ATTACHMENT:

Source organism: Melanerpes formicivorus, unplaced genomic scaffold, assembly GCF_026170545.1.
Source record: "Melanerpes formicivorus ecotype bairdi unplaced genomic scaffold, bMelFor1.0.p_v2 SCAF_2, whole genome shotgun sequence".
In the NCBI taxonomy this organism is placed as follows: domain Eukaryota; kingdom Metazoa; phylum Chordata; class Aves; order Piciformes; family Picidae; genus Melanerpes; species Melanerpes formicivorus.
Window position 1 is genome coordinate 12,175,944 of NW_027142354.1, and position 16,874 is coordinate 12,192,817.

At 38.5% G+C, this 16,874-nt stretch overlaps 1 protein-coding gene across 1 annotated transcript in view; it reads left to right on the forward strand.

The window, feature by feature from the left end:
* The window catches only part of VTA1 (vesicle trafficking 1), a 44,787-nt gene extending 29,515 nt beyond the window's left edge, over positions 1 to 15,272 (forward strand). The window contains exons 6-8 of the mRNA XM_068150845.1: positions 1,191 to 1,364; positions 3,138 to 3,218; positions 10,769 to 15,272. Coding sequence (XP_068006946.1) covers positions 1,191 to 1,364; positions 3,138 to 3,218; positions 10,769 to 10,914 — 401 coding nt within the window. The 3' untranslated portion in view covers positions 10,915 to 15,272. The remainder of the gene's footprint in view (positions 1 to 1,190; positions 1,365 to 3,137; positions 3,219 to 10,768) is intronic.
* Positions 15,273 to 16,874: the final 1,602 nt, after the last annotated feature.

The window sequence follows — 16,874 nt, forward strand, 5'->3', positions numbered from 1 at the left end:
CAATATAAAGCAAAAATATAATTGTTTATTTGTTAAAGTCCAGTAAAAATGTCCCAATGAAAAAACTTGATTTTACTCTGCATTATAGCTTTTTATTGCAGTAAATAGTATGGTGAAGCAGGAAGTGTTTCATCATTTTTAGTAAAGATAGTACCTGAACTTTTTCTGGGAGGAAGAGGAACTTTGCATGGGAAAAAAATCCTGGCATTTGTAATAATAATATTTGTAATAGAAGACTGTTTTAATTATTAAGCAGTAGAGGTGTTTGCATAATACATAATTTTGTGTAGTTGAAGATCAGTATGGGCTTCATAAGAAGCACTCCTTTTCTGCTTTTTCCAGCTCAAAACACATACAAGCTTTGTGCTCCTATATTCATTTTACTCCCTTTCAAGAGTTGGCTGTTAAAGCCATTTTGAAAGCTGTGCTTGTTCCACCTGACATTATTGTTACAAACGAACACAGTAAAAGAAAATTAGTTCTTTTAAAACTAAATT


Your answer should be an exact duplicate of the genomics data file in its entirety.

Source organism: Melanerpes formicivorus, unplaced genomic scaffold, assembly GCF_026170545.1.
Source record: "Melanerpes formicivorus ecotype bairdi unplaced genomic scaffold, bMelFor1.0.p_v2 SCAF_2, whole genome shotgun sequence".
In the NCBI taxonomy this organism is placed as follows: domain Eukaryota; kingdom Metazoa; phylum Chordata; class Aves; order Piciformes; family Picidae; genus Melanerpes; species Melanerpes formicivorus.
Window position 1 is genome coordinate 12,175,944 of NW_027142354.1, and position 16,874 is coordinate 12,192,817.

At 38.5% G+C, this 16,874-nt stretch overlaps 1 protein-coding gene across 1 annotated transcript in view; it reads left to right on the forward strand.

The window, feature by feature from the left end:
* The window catches only part of VTA1 (vesicle trafficking 1), a 44,787-nt gene extending 29,515 nt beyond the window's left edge, over positions 1 to 15,272 (forward strand). The window contains exons 6-8 of the mRNA XM_068150845.1: positions 1,191 to 1,364; positions 3,138 to 3,218; positions 10,769 to 15,272. Coding sequence (XP_068006946.1) covers positions 1,191 to 1,364; positions 3,138 to 3,218; positions 10,769 to 10,914 — 401 coding nt within the window. The 3' untranslated portion in view covers positions 10,915 to 15,272. The remainder of the gene's footprint in view (positions 1 to 1,190; positions 1,365 to 3,137; positions 3,219 to 10,768) is intronic.
* Positions 15,273 to 16,874: the final 1,602 nt, after the last annotated feature.

The window sequence follows — 16,874 nt, forward strand, 5'->3', positions numbered from 1 at the left end:
CAATATAAAGCAAAAATATAATTGTTTATTTGTTAAAGTCCAGTAAAAATGTCCCAATGAAAAAACTTGATTTTACTCTGCATTATAGCTTTTTATTGCAGTAAATAGTATGGTGAAGCAGGAAGTGTTTCATCATTTTTAGTAAAGATAGTACCTGAACTTTTTCTGGGAGGAAGAGGAACTTTGCATGGGAAAAAAATCCTGGCATTTGTAATAATAATATTTGTAATAGAAGACTGTTTTAATTATTAAGCAGTAGAGGTGTTTGCATAATACATAATTTTGTGTAGTTGAAGATCAGTATGGGCTTCATAAGAAGCACTCCTTTTCTGCTTTTTCCAGCTCAAAACACATACAAGCTTTGTGCTCCTATATTCATTTTACTCCCTTTCAAGAGTTGGCTGTTAAAGCCATTTTGAAAGCTGTGCTTGTTCCACCTGACATTATTGTTACAAACGAACACAGTAAAAGAAAATTAGTTCTTTTAAAACTAAATT